Skip to main content

Francis, open up the church

By Phillip M. Thompson, Special to CNN
March 14, 2013 -- Updated 1300 GMT (2100 HKT)
STORY HIGHLIGHTS
  • Phillip Thompson: The new pope will be getting much advice
  • He says the pope should build trust, introduce new transparency on range of issues
  • He says put lay experts in charge of sex abuse probe, eliminate Vatican Bank
  • Thompson: Church should empower laity, especially women, and restore faith, hope

Editor's note: Phillip M. Thompson is the executive director of the Aquinas Center of Theology at Emory University.

(CNN) -- With the selection of Cardinal Jorge Maria Bergoglio, who will be known as Pope Francis, the cardinals have sent a signal to the Church about how Catholics should live in the world.

Bergoglio is known to be a good administrator. But he lives very simply in a small apartment and rides a bus. He's well known for his engagement in issues of social justice and in defense of the poor. Indeed, the very name Francis honors St. Francis of Assisi, a person of humility and deep caring. If he is anything like his namesake then this selection is good news indeed.

And now that he has been named pope, Francis will face a raft of advice. Some will call for improved administration, finding a way to draw new Catholics into the church where it is in decline, and increasing engagement with other faith traditions.

Opinion: The biggest moment in the world

Other pundits were thinking in grand terms. Among the progressives, some believe the church should adopt a bold revolution, with new acceptance of women priests, homosexuality, etc.

Phillip Thompson
Phillip Thompson

The Cubs have a greater chance of winning a World Series. Change on controversial issues, if it happens at all, will be slow and incremental, since the church is bound by the requirements of tradition and precedent.

From the traditional side of Catholicism, expressed in a Wall Street Journal column by George Weigel, hope was for a pope who will be "a charismatic, missionary culture warrior, challenging the world's democracies to rebuild their moral foundations."

The problem here is that in the United States many of the troops are not following the generals. For example, 90% of Catholics are using contraception and 82% think it is morally permissible. Moreover, many American Catholics are more devoted to liberal and conservative political positions than the teachings of the church.

This poses a serious problem. The church has conservative positions on human sexuality, bioethics, etc., but liberal positions on issues such as economic regulation, the death penalty and immigration. A church divided against itself seems unlikely to renew our political or cultural structures.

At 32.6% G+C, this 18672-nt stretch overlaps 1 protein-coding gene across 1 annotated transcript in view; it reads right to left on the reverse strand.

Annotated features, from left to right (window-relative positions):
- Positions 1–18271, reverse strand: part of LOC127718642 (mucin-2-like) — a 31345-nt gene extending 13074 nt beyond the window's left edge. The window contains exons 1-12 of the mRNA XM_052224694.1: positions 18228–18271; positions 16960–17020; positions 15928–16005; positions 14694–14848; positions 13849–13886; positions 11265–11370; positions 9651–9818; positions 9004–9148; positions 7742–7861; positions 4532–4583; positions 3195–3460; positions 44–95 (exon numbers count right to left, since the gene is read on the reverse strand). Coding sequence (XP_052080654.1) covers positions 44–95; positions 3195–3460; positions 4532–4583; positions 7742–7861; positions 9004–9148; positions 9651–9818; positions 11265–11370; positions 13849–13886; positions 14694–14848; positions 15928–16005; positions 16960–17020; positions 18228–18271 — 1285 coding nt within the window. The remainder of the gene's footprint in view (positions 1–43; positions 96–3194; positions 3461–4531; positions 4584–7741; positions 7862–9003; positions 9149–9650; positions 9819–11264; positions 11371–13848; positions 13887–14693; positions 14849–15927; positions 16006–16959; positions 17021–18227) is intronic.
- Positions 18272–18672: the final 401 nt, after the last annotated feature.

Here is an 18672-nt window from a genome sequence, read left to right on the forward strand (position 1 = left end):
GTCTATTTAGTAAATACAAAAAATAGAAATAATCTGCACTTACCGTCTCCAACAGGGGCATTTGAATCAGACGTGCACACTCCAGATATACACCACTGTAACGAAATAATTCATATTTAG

News: Cardinals elect first pope from Latin America

So, in lieu of grand but seemingly unworkable schemes, I would suggest a much more modest but doable set of proposals to address a spiritual crisis of declining confidence in the institutional church. In a recent Pew Foundation survey of Catholics in the United States, almost half listed the issues needing to be addressed in the church as the priest sex abuse scandal and a loss of trust.

Become a fan of CNNOpinion
Stay up to date on the latest opinion, analysis and conversations through social media. Join us at Facebook/CNNOpinion and follow us @CNNOpinion on Twitter. We welcome your ideas and comments.



Newly elected Pope Francis speaks to the crowd from the central balcony of St. Peter's Basilica at the Vatican on Wednesday, March 13. Argentinian Cardinal Jorge Mario Bergoglio was elected as the first pontiff from Latin America and will lead the world's 1.2 billion Catholics. Newly elected Pope Francis speaks to the crowd from the central balcony of St. Peter's Basilica at the Vatican on Wednesday, March 13. Argentinian Cardinal Jorge Mario Bergoglio was elected as the first pontiff from Latin America and will lead the world's 1.2 billion Catholics.
New pope: Scenes from St. Peter's Square
HIDE CAPTION
<<
<
1
2
3
4
5
6
7
8
9
10
11
12
13
14
15
16
17
18
19
20
>
>>
New pope: Scenes from St. Peter\'s Square New pope: Scenes from St. Peter's Square
White smoke indicates new pope
Cardinals once took 3 years to name pope
Obama reacts to new pope

What can the church do to resolve the trust problem? Why not begin a transparency and empowerment offensive? Transparency could be improved by placing in the Vatican Catholic lay experts in charge of the priest abuse investigations. Trust will not be restored by clerics investigating and judging clerics. We end up with Cardinal Bernard Law, who moved and protected pedophile priests, being granted a position of honor in Rome.

These kinds of decisions have seriously eroded trust in the pews. In the United States, the Catholic Church finally awakened and began a process of lay review. A female judge and lay investigators restored a degree of trust. Bring this model to Rome.

Opinion: Pope Francis, humble, authentic and credible

Eliminating the Vatican Bank, a source of scandals for many decades, would increase transparency and institutional focus. The church is better with the deposit of faith than the faith of deposits. Turn the funds over to reliable banks subject to international regulatory requirements.

Resolving these transparency issues is based in part on empowering the laity for a greater role. And there are other empowerment possibilities. The church could allow more flexibility to local bishops and parishes, who can respond creatively to local conditions. In a global church, this will assist effective evangelization.

And why not have women deacons? This would add more personnel for critical church functions in locations without sufficient priests. It would ensure greater access to the sacraments and bring an often-alienated constituency into a critical role offering new gifts to the administration of the church. Another role for women could be an advisory board to the pontiff on the role of women and women's issues in the church.